A better chance of predicting weather
For years, meteorologists have been tracking the course of hurricanes or tropical storms, more generally known by their nicknames Katrina, Sandy or Mitch. Dr. Nedjeljka Zagar who has worked several years for the Croatian national weather service, has joined the University of Ljubljana in Slovenia, where she received an ERC Starting grant in 2011. In her project, she studies some of the reasons behind the uncertainty of weather analyses and forecasts.
“Much of the time, the atmosphere is in a nearly balanced state”, she says. “In other words, it means that the atmosphere (the mass fields and the wind fields) continuously works against solar and other forces, to adjust to a balanced state”.
In the tropics, this balance can hardly be maintained, due to what she calls “inertio-gravity motions” which are significant dynamics that occur in a vertical position. In mid-latitudes (for example, Europe), the atmospheric circulation is generally more linear and described by a theory which builds on ‘Rossby’ type of motions that are nearly balanced. This theory borrows its name from the Swedish-US meteorologist who first used the fluid mechanics in the late 1930s to explain atmospheric waves that occur in high-altitude winds and have a major influence on weather. In her project, Dr. Zagar studies the global atmospheric balance by integrating the “inertio-gravity motion” into her representation of energy distribution (between ‘inertio-gravity’ and ‘Rossby’ type of motions).
“My research is innovative as it revisits the way atmospheric temperature and wind data is analysed ”, she adds. “I have hopes to establish this method (i.e. modal analysis) for diagnosing climate models. For the use of this approach, I collaborate with colleagues in Japan and the US”. Although a vast amount of satellite data is now being made available, Dr. Zagar explains that the current observations of the atmosphere are not sufficient, alone, to understand weather and climate variability. When historical observations are combined with modeling, they tell us more about the variability on a multi-decadal scale. In addition, these datasets and their use in models prove beneficial for planning economic activities such as the development of wind-energy power plants across the globe.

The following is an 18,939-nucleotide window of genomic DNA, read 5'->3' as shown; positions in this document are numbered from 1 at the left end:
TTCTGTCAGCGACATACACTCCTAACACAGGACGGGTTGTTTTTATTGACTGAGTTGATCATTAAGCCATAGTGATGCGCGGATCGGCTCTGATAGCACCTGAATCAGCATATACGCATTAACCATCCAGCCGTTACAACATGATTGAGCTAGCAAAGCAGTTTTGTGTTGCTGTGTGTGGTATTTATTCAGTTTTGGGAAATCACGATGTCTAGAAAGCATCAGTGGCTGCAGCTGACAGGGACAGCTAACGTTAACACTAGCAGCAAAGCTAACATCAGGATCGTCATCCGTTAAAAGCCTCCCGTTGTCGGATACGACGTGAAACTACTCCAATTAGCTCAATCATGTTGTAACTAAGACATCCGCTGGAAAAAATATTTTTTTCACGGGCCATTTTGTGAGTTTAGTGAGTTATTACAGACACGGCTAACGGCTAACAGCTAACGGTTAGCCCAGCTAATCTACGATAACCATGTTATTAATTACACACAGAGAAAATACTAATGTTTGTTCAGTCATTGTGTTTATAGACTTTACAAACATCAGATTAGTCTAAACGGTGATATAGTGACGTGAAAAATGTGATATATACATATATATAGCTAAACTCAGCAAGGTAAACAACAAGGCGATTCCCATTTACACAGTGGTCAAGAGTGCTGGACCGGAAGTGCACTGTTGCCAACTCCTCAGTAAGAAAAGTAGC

Despite the increasing computing power which now allows climate simulation at a point never reached before and the joint efforts within many international research projects to better understand the fundamental atmospheric processes for weather and climate prediction, Dr. Zagar believes meteorologists still lack efficient tools. Her project, funded by the ERC for a total amount of € 500.000 for four years, will help her to develop and implement a software package for conducting her “modal analysis”. The research team (composed of two PhD students employed locally thanks to her grant and of several external collaborators) expects to provide new understanding of the atmospheric predictability and to verify some properties of climate models.
Talking about her ERC grant, Nedjeljka Zagar says: “The grant has been a crucial asset in my scientific career path. Although I can count on an international network of collaborators, the money I received from the ERC has helped me to hire members for my team, organize a workshop and stay in Europe. The grant is a positive incentive for furthering atmospheric research in Slovenia”. She added: “I am convinced that several economic sectors, closely dependent on climate, such as energy, agriculture, insurance or water will greatly benefit from interacting with the climate modeling community”.
Dr Nedjeljka Zagar was the first Slovenian researcher to be awarded an ERC grant in Slovenia. She received her BSc and MSc in physics/atmospheric physics from the Faculty of Sciences at the University of Zagreb and her PhD from the Department of Meteorology at the Stockholm University. She was awarded a post-doctoral fellowship by the Advanced Study Program at the US National Center for Atmospheric Research in Boulder, Colorado, where she worked on the large-scale dynamics and data assimilation.